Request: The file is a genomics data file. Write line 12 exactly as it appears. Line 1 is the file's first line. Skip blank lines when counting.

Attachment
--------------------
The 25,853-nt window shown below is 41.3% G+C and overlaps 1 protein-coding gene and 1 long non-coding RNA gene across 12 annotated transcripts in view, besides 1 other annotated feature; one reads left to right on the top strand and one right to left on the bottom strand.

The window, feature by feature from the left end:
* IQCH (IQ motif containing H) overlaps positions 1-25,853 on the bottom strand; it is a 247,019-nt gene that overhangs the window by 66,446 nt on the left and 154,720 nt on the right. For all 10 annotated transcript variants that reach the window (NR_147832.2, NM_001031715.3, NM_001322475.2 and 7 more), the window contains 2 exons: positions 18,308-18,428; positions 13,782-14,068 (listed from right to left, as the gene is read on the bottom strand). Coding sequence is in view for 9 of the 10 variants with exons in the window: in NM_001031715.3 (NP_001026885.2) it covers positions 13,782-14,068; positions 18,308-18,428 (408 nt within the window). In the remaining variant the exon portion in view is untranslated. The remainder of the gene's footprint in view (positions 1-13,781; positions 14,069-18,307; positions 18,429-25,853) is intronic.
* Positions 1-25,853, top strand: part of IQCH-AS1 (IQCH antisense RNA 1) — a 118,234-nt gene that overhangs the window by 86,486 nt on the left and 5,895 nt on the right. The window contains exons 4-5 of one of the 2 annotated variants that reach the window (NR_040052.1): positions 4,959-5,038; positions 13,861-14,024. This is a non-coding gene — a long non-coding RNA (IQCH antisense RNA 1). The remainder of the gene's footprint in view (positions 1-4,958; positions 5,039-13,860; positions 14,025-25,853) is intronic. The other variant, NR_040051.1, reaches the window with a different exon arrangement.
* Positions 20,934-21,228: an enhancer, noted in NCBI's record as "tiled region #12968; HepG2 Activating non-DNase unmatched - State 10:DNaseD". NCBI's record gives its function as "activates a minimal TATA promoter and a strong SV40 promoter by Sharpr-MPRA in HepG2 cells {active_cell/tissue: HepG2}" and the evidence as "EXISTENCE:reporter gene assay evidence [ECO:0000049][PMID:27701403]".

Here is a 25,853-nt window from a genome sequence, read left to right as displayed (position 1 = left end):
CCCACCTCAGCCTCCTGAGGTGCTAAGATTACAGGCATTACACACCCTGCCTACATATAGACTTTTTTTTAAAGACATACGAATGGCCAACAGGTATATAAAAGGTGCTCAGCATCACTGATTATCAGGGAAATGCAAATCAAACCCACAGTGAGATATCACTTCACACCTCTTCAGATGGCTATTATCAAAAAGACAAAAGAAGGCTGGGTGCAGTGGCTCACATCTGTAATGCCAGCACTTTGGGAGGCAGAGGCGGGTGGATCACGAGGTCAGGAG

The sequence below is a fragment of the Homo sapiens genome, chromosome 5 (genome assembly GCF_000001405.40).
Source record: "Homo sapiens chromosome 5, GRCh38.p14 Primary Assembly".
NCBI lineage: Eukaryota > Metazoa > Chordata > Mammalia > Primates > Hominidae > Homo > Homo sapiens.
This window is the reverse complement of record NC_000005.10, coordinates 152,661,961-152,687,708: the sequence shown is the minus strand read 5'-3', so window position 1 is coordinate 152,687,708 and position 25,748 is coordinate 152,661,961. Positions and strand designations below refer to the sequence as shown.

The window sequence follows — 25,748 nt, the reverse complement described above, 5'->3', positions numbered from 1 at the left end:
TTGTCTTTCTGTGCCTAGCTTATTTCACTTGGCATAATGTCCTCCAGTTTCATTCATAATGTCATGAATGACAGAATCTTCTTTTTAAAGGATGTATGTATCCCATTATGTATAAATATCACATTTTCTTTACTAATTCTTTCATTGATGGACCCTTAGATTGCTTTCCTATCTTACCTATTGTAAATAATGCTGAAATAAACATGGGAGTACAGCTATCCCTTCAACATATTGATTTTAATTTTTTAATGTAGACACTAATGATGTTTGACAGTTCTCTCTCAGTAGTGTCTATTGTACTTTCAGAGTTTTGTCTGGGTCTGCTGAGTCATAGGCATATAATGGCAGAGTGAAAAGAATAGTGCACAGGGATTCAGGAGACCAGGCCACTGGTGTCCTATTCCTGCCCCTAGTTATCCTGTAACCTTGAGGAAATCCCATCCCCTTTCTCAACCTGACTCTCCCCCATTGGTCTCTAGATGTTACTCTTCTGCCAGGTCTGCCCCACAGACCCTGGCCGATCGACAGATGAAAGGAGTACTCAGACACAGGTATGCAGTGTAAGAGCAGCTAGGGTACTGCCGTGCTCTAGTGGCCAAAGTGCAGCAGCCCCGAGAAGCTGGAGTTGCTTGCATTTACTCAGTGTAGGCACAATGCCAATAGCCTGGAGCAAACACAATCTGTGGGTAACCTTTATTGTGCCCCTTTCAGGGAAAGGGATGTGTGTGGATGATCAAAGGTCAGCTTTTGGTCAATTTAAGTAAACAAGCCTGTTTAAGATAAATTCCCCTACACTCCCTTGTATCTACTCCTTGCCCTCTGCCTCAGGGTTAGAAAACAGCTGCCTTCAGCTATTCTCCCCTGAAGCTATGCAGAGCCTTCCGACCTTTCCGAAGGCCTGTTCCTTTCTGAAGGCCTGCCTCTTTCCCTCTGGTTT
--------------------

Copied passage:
The window sequence follows — 25,748 nt, the reverse complement described above, 5'->3', positions numbered from 1 at the left end: